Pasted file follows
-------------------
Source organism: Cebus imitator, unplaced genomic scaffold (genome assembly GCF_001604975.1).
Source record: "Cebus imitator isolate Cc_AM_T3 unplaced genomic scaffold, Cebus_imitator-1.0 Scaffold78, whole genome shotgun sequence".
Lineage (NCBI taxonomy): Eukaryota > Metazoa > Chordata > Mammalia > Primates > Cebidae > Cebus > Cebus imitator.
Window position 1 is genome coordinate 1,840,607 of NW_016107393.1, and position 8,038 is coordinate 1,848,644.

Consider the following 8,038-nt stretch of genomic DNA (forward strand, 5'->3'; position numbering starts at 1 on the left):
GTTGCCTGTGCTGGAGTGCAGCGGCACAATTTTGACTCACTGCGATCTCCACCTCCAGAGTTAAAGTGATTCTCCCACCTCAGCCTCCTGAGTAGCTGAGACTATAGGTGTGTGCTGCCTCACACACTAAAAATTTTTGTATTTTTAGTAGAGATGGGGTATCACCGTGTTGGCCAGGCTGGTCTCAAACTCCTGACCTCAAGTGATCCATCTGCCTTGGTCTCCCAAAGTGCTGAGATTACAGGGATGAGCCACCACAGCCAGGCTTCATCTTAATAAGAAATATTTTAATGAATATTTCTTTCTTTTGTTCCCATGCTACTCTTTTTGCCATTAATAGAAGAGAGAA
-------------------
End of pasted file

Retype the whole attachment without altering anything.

Source organism: Cebus imitator, unplaced genomic scaffold (genome assembly GCF_001604975.1).
Source record: "Cebus imitator isolate Cc_AM_T3 unplaced genomic scaffold, Cebus_imitator-1.0 Scaffold78, whole genome shotgun sequence".
Lineage (NCBI taxonomy): Eukaryota > Metazoa > Chordata > Mammalia > Primates > Cebidae > Cebus > Cebus imitator.
Window position 1 is genome coordinate 1,840,607 of NW_016107393.1, and position 8,038 is coordinate 1,848,644.

Consider the following 8,038-nt stretch of genomic DNA (forward strand, 5'->3'; position numbering starts at 1 on the left):
GTTGCCTGTGCTGGAGTGCAGCGGCACAATTTTGACTCACTGCGATCTCCACCTCCAGAGTTAAAGTGATTCTCCCACCTCAGCCTCCTGAGTAGCTGAGACTATAGGTGTGTGCTGCCTCACACACTAAAAATTTTTGTATTTTTAGTAGAGATGGGGTATCACCGTGTTGGCCAGGCTGGTCTCAAACTCCTGACCTCAAGTGATCCATCTGCCTTGGTCTCCCAAAGTGCTGAGATTACAGGGATGAGCCACCACAGCCAGGCTTCATCTTAATAAGAAATATTTTAATGAATATTTCTTTCTTTTGTTCCCATGCTACTCTTTTTGCCATTAATAGAAGAGAGAA